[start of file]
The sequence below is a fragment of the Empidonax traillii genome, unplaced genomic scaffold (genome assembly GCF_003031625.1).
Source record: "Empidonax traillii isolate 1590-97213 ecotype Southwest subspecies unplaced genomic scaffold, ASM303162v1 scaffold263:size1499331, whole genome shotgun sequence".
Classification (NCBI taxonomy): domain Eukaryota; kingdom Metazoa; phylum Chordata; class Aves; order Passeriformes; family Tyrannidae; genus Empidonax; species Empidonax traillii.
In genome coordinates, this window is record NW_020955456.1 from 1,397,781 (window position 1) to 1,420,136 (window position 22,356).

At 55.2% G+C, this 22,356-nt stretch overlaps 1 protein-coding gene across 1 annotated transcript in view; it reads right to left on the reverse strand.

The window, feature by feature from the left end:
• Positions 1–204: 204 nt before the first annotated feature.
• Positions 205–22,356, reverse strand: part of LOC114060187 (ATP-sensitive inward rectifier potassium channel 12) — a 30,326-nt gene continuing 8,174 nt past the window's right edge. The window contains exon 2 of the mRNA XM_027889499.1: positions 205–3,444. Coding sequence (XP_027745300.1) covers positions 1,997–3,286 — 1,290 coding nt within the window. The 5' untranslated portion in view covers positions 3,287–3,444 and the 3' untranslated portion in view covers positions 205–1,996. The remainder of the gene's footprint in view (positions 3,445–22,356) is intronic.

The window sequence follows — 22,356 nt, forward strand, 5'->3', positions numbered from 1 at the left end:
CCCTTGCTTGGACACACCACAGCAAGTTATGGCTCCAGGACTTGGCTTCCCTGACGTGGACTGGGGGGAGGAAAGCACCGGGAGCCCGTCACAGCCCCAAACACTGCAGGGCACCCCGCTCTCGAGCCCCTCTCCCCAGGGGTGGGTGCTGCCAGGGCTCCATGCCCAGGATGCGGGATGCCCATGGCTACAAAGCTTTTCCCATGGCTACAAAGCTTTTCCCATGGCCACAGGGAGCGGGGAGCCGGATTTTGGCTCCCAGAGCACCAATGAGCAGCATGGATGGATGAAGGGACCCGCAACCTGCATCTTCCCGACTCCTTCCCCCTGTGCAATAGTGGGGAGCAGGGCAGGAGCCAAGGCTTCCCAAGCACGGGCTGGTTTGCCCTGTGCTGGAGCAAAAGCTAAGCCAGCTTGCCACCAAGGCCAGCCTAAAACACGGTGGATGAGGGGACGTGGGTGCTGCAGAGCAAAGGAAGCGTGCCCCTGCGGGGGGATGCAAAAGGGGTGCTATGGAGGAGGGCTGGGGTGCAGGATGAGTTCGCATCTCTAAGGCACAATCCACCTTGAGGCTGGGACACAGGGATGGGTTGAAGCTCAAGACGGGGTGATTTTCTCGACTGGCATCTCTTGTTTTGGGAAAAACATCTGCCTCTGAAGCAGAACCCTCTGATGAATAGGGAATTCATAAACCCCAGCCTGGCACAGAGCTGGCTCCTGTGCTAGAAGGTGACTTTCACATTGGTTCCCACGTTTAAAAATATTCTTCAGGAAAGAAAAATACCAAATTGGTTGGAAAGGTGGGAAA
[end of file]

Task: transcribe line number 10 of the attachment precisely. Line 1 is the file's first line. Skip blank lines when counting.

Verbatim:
CCCTTGCTTGGACACACCACAGCAAGTTATGGCTCCAGGACTTGGCTTCCCTGACGTGGACTGGGGGGAGGAAAGCACCGGGAGCCCGTCACAGCCCCAAACACTGCAGGGCACCCCGCTCTCGAGCCCCTCTCCCCAGGGGTGGGTGCTGCCAGGGCTCCATGCCCAGGATGCGGGATGCCCATGGCTACAAAGCTTTTCCCATGGCTACAAAGCTTTTCCCATGGCCACAGGGAGCGGGGAGCCGGATTTTGGCTCCCAGAGCACCAATGAGCAGCATGGATGGATGAAGGGACCCGCAACCTGCATCTTCCCGACTCCTTCCCCCTGTGCAATAGTGGGGAGCAGGGCAGGAGCCAAGGCTTCCCAAGCACGGGCTGGTTTGCCCTGTGCTGGAGCAAAAGCTAAGCCAGCTTGCCACCAAGGCCAGCCTAAAACACGGTGGATGAGGGGACGTGGGTGCTGCAGAGCAAAGGAAGCGTGCCCCTGCGGGGGGATGCAAAAGGGGTGCTATGGAGGAGGGCTGGGGTGCAGGATGAGTTCGCATCTCTAAGGCACAATCCACCTTGAGGCTGGGACACAGGGATGGGTTGAAGCTCAAGACGGGGTGATTTTCTCGACTGGCATCTCTTGTTTTGGGAAAAACATCTGCCTCTGAAGCAGAACCCTCTGATGAATAGGGAATTCATAAACCCCAGCCTGGCACAGAGCTGGCTCCTGTGCTAGAAGGTGACTTTCACATTGGTTCCCACGTTTAAAAATATTCTTCAGGAAAGAAAAATACCAAATTGGTTGGAAAGGTGGGAAA